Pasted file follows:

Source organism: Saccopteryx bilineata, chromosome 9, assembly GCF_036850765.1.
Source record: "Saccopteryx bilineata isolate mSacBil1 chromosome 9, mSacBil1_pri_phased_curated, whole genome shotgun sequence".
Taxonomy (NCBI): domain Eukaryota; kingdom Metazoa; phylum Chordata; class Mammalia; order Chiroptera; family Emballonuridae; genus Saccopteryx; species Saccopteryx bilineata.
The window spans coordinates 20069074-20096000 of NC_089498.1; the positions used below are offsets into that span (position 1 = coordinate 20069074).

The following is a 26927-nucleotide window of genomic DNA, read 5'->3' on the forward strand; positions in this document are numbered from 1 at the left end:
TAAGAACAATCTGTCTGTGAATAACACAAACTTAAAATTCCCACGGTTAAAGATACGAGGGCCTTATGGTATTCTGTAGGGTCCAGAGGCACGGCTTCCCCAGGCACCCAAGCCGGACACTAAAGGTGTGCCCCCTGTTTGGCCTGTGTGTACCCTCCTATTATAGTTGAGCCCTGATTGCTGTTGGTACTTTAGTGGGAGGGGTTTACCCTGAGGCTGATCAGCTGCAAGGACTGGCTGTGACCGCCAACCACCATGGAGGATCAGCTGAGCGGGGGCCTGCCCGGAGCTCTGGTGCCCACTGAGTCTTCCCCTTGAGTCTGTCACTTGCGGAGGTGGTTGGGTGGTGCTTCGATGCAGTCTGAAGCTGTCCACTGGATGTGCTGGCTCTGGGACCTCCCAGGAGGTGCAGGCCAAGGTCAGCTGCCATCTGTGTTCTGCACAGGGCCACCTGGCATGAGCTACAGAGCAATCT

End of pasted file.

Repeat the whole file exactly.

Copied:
Source organism: Saccopteryx bilineata, chromosome 9, assembly GCF_036850765.1.
Source record: "Saccopteryx bilineata isolate mSacBil1 chromosome 9, mSacBil1_pri_phased_curated, whole genome shotgun sequence".
Taxonomy (NCBI): domain Eukaryota; kingdom Metazoa; phylum Chordata; class Mammalia; order Chiroptera; family Emballonuridae; genus Saccopteryx; species Saccopteryx bilineata.
The window spans coordinates 20069074-20096000 of NC_089498.1; the positions used below are offsets into that span (position 1 = coordinate 20069074).

The following is a 26927-nucleotide window of genomic DNA, read 5'->3' on the forward strand; positions in this document are numbered from 1 at the left end:
TAAGAACAATCTGTCTGTGAATAACACAAACTTAAAATTCCCACGGTTAAAGATACGAGGGCCTTATGGTATTCTGTAGGGTCCAGAGGCACGGCTTCCCCAGGCACCCAAGCCGGACACTAAAGGTGTGCCCCCTGTTTGGCCTGTGTGTACCCTCCTATTATAGTTGAGCCCTGATTGCTGTTGGTACTTTAGTGGGAGGGGTTTACCCTGAGGCTGATCAGCTGCAAGGACTGGCTGTGACCGCCAACCACCATGGAGGATCAGCTGAGCGGGGGCCTGCCCGGAGCTCTGGTGCCCACTGAGTCTTCCCCTTGAGTCTGTCACTTGCGGAGGTGGTTGGGTGGTGCTTCGATGCAGTCTGAAGCTGTCCACTGGATGTGCTGGCTCTGGGACCTCCCAGGAGGTGCAGGCCAAGGTCAGCTGCCATCTGTGTTCTGCACAGGGCCACCTGGCATGAGCTACAGAGCAATCT